As it now stands, Americans of many races feel under attack, which leads to defenses being raised and readiness to lash out. The question I hope we are all asking ourselves is: What can I do to contribute to the healing of our nation?

Can we listen to those with grievances without raising our own defenses? It’s their story. Let them tell it. And for those who have experienced racial injustice, can you acknowledge that just because a person is white doesn’t automatically make them a racist?

I’m not naïve in thinking this wound is going to be healed quickly. It’s not. But we all see how fragmented and hate-filled America has become, and if each of us doesn’t begin to take ownership of what we might be able to contribute to the healing we so desperately need, we might as well resign ourselves to our fate as we continue to eat each other alive.

The Apostle Paul says, “Do nothing from selfish ambition or conceit, but in humility count others more significant than yourselves. Let each of you look not only to his own interests, but also to the interests of others.”

Maybe we could start there.

So, basically this guy admits that he is a bigot. At least he's up front about it. My response is: don't let the door hit you on the way out...

Can't expect redeemed behavior from un-redeemed people.

Except this guy has no intention of being reconciled to you. He's mad that Trump is President, and that's all he'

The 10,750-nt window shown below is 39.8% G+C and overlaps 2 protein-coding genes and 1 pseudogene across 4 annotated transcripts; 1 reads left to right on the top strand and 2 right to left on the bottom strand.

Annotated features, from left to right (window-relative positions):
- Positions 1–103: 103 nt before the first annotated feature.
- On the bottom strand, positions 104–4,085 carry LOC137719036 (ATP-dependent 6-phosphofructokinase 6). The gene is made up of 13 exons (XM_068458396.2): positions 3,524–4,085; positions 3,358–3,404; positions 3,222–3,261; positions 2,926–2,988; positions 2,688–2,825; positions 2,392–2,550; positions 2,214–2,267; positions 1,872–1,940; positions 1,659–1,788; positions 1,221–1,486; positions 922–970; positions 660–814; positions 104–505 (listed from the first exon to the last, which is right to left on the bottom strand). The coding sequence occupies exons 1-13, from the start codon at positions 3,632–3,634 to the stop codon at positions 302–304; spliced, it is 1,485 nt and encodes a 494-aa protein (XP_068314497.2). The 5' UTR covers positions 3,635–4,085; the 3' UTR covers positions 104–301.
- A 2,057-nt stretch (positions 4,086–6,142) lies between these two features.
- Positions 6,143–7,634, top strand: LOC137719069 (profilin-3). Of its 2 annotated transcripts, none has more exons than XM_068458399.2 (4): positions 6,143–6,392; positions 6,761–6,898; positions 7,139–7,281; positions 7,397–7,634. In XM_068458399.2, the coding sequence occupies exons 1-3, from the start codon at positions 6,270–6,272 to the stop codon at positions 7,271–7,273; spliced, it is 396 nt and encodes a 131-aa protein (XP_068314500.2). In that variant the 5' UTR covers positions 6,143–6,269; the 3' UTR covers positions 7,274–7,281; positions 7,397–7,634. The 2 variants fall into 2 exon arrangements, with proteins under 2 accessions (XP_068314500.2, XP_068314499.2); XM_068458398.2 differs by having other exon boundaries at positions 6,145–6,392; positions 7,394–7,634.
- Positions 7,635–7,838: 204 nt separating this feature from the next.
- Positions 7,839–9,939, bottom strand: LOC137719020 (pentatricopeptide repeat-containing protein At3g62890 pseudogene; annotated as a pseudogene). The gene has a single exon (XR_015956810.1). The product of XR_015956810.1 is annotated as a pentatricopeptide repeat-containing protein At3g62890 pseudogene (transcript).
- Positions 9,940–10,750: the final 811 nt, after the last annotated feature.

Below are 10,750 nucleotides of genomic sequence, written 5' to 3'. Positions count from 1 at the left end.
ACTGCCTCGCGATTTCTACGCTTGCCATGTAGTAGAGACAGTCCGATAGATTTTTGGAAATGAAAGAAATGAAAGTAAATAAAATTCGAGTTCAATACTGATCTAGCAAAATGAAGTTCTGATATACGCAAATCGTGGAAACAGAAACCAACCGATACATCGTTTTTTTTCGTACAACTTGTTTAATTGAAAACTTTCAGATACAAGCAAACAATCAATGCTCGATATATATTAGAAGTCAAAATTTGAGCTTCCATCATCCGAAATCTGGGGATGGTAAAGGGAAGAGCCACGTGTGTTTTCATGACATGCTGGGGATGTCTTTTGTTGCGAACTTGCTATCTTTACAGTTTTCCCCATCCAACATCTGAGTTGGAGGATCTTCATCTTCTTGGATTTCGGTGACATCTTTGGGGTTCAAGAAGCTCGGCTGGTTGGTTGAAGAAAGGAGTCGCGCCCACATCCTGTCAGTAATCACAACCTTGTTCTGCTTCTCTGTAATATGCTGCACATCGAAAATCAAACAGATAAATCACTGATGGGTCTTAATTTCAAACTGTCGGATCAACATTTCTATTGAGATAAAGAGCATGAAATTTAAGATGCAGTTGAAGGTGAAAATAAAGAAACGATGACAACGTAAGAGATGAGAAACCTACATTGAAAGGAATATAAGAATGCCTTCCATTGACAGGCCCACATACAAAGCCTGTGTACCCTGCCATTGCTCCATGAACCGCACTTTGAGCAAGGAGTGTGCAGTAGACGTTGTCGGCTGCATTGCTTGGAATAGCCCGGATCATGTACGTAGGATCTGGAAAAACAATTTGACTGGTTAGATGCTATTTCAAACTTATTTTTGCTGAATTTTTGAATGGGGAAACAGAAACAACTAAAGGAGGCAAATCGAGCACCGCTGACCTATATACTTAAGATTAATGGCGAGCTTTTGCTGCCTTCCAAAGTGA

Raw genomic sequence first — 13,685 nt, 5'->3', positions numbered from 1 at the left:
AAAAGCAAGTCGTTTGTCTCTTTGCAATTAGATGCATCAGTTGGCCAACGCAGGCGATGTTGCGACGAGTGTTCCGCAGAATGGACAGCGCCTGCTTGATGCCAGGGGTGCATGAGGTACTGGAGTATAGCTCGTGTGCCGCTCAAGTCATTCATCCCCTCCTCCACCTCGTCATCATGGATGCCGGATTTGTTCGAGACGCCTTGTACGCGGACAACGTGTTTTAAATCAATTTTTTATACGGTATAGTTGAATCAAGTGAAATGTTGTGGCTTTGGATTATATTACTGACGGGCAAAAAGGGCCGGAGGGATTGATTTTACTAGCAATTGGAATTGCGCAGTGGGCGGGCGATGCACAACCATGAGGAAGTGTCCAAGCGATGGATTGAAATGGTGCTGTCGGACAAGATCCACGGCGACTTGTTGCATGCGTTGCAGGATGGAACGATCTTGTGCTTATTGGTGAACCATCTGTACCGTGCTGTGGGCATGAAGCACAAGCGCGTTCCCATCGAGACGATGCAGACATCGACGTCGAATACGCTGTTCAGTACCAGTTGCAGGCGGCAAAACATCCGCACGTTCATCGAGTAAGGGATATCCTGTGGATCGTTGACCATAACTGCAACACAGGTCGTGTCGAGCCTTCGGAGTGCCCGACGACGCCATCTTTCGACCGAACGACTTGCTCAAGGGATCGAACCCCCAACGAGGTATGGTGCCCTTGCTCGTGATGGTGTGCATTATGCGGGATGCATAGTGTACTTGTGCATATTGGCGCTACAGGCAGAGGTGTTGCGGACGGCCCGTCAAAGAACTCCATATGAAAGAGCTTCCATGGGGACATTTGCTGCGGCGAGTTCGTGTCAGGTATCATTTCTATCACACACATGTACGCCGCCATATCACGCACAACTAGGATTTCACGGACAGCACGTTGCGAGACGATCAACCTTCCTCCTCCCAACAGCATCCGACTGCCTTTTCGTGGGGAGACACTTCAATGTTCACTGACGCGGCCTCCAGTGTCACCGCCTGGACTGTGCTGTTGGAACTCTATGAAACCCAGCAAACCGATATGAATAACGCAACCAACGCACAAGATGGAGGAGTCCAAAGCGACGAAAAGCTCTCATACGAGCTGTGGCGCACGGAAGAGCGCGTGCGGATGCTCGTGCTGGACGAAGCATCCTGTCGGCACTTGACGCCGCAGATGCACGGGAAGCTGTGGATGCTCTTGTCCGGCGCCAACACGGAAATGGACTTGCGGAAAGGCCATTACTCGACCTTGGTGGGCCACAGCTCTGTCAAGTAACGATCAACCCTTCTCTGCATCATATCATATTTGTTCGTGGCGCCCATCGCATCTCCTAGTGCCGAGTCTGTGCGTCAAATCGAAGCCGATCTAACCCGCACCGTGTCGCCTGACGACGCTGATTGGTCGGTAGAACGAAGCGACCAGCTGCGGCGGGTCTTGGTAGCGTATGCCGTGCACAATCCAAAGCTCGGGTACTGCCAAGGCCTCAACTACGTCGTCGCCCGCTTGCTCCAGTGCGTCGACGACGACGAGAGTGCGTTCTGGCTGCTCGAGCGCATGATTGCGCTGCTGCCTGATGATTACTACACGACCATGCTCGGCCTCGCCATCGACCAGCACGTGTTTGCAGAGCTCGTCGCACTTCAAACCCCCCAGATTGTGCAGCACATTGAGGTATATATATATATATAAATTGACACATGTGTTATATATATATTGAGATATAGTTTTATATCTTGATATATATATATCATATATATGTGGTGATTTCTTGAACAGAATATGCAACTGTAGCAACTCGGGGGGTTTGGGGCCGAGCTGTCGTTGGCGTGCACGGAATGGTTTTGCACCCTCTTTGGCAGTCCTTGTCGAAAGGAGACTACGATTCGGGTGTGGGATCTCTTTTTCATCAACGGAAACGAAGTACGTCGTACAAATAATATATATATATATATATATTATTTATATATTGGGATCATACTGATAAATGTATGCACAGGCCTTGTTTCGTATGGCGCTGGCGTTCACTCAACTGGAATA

Except this guy has no intention of being reconciled to you. He's mad that Trump is President, and that's all he cares about. We can be sad that he's using his children as pawns in his political game, but it's his choice to make you his enemy. Tjat

That's not your fault at all.

Whatever one thinks of what Trump has or hasn't accomplished... it cannot be denied that he HAS accomplished an amazing and extremely valuable service to the Republic: He has driven the lefties so foaming-at-the-mouth rabid with hate and outrage that they have finally and irretrievably dropped their masks, those masks of "compassion" and "sanity" and "moral superiority" they kept so carefully in place for so long as they pursued their relentless March Through The Institutions. We see their naked faces now, for what they are. The ugliness, the bigotry, the hate, the totalitarian lust, the condescension, the overweening arrogance -- all is now in plain view. This is a GOOD thing and I believe only Trump could have accomplished it.

Romans 12:18: "if possible, so far as it depends on you, live peaceably with all." The writer of this editorial is not willing to live in peace with you. Stop trying to convince him that you're really not such a bad guy. He isn't listening. If he cared at all about the truth, he would not be saying these things in the first place.

Keep in mind that the current state of American understanding by many in the black community is that it is a white racist construct, with the Declaration of Independence and the Constitution specifically constructed to favor white males at the expense of all others, particularly blacks. This is one more article pushing the envelope to that of total tribal separation, including the destruction of capitalism and Western Civilization as a whole.

Racists, like the Times writer you cite, will always be with us. That's terribly sad. I found my military years to be the most beneficial for breaking through racial/cultural barriers. The fact that, as a chaplain, I dealt most closely with "people of faith" (of all ethnicities) probably meant I was interacting with the best of those in uniform... but I can honestly say that as an entire community, the armed forces create one of the most affirming and least prejudicial contexts in which one can reside.